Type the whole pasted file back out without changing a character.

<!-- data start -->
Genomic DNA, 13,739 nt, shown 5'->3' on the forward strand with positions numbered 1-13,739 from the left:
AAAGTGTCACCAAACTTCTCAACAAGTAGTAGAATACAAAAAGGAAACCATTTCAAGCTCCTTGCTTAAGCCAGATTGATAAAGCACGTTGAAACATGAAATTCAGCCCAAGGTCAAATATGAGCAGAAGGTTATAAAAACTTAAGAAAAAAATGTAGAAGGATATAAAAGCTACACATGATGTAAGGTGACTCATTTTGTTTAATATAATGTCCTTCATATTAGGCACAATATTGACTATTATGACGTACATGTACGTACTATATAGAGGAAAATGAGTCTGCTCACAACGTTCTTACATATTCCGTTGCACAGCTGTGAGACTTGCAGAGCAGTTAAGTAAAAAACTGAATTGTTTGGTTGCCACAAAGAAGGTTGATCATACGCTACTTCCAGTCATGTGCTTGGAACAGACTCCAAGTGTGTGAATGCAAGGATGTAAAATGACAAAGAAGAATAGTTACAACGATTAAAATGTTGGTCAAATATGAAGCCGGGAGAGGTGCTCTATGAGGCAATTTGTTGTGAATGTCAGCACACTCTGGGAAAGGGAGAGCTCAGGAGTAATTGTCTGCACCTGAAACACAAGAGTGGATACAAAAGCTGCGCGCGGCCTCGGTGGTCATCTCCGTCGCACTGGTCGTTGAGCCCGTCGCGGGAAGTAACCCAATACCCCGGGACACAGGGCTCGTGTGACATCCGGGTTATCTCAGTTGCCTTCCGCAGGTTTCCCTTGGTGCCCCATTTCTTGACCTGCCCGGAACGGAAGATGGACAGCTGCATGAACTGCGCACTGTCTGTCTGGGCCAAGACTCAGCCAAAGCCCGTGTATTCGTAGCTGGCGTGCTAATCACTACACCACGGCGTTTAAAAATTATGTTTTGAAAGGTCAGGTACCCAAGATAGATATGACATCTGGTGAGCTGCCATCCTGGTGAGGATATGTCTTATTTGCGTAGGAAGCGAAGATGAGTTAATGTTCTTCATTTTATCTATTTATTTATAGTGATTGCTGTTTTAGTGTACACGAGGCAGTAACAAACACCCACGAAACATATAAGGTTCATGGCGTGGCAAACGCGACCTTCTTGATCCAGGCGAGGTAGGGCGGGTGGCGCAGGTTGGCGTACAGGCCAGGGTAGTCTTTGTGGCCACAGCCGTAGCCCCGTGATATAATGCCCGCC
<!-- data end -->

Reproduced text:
Genomic DNA, 13,739 nt, shown 5'->3' on the forward strand with positions numbered 1-13,739 from the left:
AAAGTGTCACCAAACTTCTCAACAAGTAGTAGAATACAAAAAGGAAACCATTTCAAGCTCCTTGCTTAAGCCAGATTGATAAAGCACGTTGAAACATGAAATTCAGCCCAAGGTCAAATATGAGCAGAAGGTTATAAAAACTTAAGAAAAAAATGTAGAAGGATATAAAAGCTACACATGATGTAAGGTGACTCATTTTGTTTAATATAATGTCCTTCATATTAGGCACAATATTGACTATTATGACGTACATGTACGTACTATATAGAGGAAAATGAGTCTGCTCACAACGTTCTTACATATTCCGTTGCACAGCTGTGAGACTTGCAGAGCAGTTAAGTAAAAAACTGAATTGTTTGGTTGCCACAAAGAAGGTTGATCATACGCTACTTCCAGTCATGTGCTTGGAACAGACTCCAAGTGTGTGAATGCAAGGATGTAAAATGACAAAGAAGAATAGTTACAACGATTAAAATGTTGGTCAAATATGAAGCCGGGAGAGGTGCTCTATGAGGCAATTTGTTGTGAATGTCAGCACACTCTGGGAAAGGGAGAGCTCAGGAGTAATTGTCTGCACCTGAAACACAAGAGTGGATACAAAAGCTGCGCGCGGCCTCGGTGGTCATCTCCGTCGCACTGGTCGTTGAGCCCGTCGCGGGAAGTAACCCAATACCCCGGGACACAGGGCTCGTGTGACATCCGGGTTATCTCAGTTGCCTTCCGCAGGTTTCCCTTGGTGCCCCATTTCTTGACCTGCCCGGAACGGAAGATGGACAGCTGCATGAACTGCGCACTGTCTGTCTGGGCCAAGACTCAGCCAAAGCCCGTGTATTCGTAGCTGGCGTGCTAATCACTACACCACGGCGTTTAAAAATTATGTTTTGAAAGGTCAGGTACCCAAGATAGATATGACATCTGGTGAGCTGCCATCCTGGTGAGGATATGTCTTATTTGCGTAGGAAGCGAAGATGAGTTAATGTTCTTCATTTTATCTATTTATTTATAGTGATTGCTGTTTTAGTGTACACGAGGCAGTAACAAACACCCACGAAACATATAAGGTTCATGGCGTGGCAAACGCGACCTTCTTGATCCAGGCGAGGTAGGGCGGGTGGCGCAGGTTGGCGTACAGGCCAGGGTAGTCTTTGTGGCCACAGCCGTAGCCCCGTGATATAATGCCCGCC